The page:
"Often when people go online, they're denied all sensory perception that form our ancillary defences, so their senses are completely disabled."
Romantic trap Deep, open pockets have also been found in the lonely hearted, an emerging group of victims targeted by scams originating in Eastern Europe or Russia.
Earlier this year Queensland police warned of rapid growth in fraud that used Russian brides and dating Web sites to con victims into becoming money launderers and drug mules.
In an evolution of the Nigerian scam, criminals prey on people registered with dating sites, according to Hay.
"We see a great deal of energy being placed into victimising online dating processes. Not only could [victims] lose their savings, assets and possessions, they lose their self-esteem, get a broken heart and sometimes require medication," he says.
"In addition to that, we know that romance scam victims have been set up to become mules to transport heroin into Australia," Hay said during a special presentation at the AusCERT 2008 security conference earlier this year.
Graham Ingram, general manager of AusCERT, explains that victims have been fooled into laundering money because they believe they are doing a favour for someone they think is a prospective partner, who they met on a dating Web site.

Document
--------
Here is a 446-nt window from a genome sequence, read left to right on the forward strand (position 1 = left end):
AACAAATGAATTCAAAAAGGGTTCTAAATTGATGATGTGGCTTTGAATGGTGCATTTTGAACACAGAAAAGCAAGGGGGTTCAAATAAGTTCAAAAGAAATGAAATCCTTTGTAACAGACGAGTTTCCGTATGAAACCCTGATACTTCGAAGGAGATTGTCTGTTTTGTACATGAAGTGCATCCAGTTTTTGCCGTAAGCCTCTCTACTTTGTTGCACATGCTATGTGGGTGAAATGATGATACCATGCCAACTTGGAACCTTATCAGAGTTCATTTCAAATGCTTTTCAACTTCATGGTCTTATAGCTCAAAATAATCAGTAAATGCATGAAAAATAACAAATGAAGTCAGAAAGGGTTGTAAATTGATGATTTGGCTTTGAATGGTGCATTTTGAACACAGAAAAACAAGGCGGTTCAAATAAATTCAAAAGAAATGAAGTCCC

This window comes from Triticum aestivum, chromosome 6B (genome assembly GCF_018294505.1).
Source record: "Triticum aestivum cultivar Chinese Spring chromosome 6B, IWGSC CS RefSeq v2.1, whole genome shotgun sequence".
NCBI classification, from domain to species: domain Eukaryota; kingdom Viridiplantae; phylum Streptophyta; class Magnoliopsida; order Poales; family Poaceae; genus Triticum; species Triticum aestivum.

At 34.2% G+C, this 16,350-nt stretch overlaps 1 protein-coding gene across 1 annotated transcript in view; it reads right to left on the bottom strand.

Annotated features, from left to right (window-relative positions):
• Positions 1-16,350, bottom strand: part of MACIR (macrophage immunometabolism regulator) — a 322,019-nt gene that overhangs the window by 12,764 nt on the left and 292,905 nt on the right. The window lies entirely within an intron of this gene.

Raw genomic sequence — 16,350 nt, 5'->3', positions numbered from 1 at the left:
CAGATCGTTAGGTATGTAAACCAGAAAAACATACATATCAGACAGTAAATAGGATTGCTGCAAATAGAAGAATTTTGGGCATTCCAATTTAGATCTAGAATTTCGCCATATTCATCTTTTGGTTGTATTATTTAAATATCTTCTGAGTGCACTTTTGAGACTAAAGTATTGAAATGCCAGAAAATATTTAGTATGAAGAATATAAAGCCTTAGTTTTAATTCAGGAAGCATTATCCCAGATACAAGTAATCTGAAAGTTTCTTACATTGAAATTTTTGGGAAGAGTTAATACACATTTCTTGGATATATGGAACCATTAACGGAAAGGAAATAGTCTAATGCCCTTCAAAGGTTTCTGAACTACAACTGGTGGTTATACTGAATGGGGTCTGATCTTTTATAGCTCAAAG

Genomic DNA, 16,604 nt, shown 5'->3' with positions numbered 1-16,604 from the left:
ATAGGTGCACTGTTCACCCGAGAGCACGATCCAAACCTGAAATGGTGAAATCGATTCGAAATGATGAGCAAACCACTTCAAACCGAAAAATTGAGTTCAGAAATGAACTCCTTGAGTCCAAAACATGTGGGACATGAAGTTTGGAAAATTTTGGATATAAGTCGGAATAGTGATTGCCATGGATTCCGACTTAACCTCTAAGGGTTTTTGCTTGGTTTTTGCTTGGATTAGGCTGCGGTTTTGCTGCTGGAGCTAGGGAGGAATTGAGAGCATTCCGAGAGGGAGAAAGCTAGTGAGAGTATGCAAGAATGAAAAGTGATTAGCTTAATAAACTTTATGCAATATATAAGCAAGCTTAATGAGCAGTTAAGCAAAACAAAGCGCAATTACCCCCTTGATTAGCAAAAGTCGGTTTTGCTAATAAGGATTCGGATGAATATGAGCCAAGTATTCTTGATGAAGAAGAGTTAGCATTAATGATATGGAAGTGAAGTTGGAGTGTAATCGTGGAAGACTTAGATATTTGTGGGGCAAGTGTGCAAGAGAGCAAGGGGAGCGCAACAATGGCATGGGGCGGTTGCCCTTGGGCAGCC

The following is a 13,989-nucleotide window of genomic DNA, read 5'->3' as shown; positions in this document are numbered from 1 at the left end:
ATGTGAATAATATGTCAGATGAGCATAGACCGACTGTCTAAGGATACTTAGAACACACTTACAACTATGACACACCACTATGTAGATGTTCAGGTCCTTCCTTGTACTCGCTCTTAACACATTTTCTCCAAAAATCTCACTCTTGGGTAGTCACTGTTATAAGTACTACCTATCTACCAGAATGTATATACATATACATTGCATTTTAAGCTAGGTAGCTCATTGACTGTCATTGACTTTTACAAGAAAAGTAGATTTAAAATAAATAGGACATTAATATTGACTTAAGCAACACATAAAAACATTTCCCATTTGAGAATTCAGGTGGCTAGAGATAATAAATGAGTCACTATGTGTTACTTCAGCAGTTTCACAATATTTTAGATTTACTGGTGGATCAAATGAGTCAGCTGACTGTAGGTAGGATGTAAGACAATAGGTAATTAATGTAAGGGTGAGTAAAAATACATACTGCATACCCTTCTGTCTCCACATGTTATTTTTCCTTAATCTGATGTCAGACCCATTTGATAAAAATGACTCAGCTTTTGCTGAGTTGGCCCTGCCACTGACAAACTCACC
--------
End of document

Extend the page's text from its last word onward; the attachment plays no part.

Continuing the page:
"We have seen cases where the Russian bride has a friend in Melbourne or WA and her friend wants the bride to come over to visit, and is willing to pay for the bride's ticket - but her friend can't transfer the money directly to Russia," said Ingram.
Ingram says that the Russian bride would then ask if the victim would mind if her Australian friend transferred a sizable amount of money into the victim's account. The victim would then transfer the cash to the Russian bride's account so she could buy her ticket to visit.
"People say, 'it can't be a fraud because they are not asking for my money', where in actual fact they are moving money from banking scams," added Ingram.
It's clear that despite increasing awareness of the number and variety of advanced fee fraud scams out there, Australians are still falling for them.
On the next page: Two audio recordings of conversations with real-life scammers.